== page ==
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Philippine fishing and its links to Japan’s “sea women”

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Philippine fishing and its links to Japan’s “sea women”

The researcher hopes her work will add to efforts calling for the ’ama’ culture to be listed in the registry of UNESCO World Heritage. Credit: pilens A researcher at the University of the Philippines Diliman (UPD) is studying the ancient Japanese culture of ”ama” – women who traditionally free-dive in the sea in search of seaweed, lobsters, snail ”turbo” shells and, in the distant past, pearls – and its potential connections to Philippine maritime cultures.

Cynthia Neri Zayas from the Center for International Studies at UPD is exploring the ten-year diary of a contemporary Japanese ama named Yamashita-san, who lives in the village of Goza in south-western Japan.
Still in the first phases of her work, Professor Zayas has found several similarities between Japan’s ama culture and the Philippines’ fishing culture. Families in both cultures tend to be led by a matriarch who plays a significant role in supporting the family’s livelihood. Japan’s sea women and Philippine fishers also tend to wander on a seasonal basis to find work away from home. Both cultures give prominence to the shells of ”abalones”, a kind of sea snail. The Japanese use them for offerings and in the Philippines they are used as good luck charms.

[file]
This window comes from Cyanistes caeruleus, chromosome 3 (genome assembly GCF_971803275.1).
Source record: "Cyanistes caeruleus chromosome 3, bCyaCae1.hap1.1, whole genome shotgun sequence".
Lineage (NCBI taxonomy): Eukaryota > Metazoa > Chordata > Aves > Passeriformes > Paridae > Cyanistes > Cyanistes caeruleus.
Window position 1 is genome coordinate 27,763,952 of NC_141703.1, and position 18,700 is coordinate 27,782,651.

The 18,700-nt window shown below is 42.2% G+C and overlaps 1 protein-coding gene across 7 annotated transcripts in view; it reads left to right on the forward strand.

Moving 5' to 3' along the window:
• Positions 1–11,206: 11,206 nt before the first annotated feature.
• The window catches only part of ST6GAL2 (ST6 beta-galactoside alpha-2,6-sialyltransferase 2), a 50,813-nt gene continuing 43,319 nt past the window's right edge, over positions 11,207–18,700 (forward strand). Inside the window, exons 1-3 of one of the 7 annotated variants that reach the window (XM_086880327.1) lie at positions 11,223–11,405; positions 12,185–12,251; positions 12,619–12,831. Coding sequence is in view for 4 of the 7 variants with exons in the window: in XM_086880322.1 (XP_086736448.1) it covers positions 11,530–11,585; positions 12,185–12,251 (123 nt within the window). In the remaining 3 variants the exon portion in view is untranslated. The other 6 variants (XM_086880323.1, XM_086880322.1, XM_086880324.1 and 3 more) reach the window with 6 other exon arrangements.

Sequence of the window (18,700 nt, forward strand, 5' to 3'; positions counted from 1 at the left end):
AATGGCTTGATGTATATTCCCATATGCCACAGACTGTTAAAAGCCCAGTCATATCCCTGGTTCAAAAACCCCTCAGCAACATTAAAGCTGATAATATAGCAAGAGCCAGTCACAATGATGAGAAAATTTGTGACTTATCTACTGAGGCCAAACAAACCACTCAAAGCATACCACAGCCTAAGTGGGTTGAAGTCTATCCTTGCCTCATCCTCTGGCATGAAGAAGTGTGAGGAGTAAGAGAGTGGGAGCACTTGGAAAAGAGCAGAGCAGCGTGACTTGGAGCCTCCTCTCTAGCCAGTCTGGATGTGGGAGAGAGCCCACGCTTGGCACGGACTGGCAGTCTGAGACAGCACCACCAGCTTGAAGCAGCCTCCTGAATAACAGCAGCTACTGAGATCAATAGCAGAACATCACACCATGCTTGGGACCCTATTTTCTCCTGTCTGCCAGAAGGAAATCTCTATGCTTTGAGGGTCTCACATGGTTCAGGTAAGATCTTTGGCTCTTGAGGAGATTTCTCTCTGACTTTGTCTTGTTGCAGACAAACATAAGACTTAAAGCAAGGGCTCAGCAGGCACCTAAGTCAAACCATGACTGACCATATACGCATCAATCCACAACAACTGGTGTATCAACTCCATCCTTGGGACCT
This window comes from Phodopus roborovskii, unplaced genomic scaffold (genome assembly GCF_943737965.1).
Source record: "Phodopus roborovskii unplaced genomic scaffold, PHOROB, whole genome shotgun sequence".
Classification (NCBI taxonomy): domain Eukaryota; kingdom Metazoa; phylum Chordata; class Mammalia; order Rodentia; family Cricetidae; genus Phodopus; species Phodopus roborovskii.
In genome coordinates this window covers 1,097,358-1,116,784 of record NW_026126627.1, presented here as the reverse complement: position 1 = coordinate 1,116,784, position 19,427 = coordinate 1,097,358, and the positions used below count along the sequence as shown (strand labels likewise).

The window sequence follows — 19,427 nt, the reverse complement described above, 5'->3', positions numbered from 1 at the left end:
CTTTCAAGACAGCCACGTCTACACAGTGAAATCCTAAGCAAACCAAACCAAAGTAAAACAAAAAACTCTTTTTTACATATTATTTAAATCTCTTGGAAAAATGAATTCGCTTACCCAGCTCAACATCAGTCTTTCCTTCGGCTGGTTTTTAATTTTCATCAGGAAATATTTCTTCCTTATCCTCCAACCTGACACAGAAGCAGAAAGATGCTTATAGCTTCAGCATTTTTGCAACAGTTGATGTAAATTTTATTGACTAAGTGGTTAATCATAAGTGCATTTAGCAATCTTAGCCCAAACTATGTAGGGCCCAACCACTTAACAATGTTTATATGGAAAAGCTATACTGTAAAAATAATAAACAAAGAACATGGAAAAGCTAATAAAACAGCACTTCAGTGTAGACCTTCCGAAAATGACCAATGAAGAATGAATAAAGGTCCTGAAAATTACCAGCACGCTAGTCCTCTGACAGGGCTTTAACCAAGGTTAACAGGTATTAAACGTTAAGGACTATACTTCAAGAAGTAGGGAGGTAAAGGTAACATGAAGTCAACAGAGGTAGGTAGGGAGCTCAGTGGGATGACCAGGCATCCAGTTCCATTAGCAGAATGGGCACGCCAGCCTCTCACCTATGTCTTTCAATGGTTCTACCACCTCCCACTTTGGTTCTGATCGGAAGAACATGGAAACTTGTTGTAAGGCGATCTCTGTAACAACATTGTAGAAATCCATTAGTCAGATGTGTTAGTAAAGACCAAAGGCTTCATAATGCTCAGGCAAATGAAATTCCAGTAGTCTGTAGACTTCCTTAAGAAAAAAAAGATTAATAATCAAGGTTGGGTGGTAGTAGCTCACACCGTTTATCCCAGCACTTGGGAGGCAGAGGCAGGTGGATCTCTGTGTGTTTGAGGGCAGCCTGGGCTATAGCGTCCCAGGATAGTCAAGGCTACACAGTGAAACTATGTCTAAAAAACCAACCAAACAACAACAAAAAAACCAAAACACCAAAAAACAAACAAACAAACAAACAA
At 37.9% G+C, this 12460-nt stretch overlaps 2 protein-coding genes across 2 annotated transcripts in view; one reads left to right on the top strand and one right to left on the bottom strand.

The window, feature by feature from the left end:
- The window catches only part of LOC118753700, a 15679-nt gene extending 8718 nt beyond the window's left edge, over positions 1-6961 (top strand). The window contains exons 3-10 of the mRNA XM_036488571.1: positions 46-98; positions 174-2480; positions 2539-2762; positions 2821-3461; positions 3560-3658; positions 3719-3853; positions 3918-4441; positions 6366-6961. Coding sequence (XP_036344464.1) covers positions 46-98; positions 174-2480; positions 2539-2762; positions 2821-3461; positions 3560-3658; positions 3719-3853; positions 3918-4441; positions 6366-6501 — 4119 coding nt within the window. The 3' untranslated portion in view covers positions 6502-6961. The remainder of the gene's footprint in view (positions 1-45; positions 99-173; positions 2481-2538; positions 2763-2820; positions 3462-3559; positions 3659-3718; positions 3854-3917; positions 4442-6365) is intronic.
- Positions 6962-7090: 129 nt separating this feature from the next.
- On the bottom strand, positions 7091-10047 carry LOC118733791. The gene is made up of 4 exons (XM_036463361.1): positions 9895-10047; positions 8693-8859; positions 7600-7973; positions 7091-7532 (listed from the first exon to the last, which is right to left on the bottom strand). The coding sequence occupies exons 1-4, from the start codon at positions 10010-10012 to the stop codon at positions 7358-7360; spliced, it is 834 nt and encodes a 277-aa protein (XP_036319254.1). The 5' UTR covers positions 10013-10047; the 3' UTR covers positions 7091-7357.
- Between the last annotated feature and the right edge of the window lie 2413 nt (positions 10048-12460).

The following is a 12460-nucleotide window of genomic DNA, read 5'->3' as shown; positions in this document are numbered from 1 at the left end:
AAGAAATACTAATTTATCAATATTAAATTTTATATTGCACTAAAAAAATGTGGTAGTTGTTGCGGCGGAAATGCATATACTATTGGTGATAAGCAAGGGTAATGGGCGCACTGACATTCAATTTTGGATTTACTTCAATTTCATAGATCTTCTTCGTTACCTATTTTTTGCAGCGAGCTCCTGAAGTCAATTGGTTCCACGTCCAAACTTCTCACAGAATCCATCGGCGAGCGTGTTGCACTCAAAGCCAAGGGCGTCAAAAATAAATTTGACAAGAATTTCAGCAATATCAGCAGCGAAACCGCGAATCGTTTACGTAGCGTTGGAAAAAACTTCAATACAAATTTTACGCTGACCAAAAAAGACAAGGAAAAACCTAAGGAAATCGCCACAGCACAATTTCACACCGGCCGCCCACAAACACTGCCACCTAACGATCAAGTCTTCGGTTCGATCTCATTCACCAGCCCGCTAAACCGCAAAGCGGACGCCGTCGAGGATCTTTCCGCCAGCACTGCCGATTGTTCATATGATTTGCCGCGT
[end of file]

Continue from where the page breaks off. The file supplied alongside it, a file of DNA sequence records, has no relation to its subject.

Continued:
Dr Zayas also found a connection between the architecture of the Ise Shrine in Japan, which is strongly linked to the ama culture and is built on top of pillars, and traditional raised homes along the coasts of the Philippines.
Dr Zayas hopes her work will add to efforts calling for the ama culture to be listed in the registry of UNESCO World Heritage.
Explore further:The importance of community involvement for sustainable tourism
Provided by:ResearchSEA

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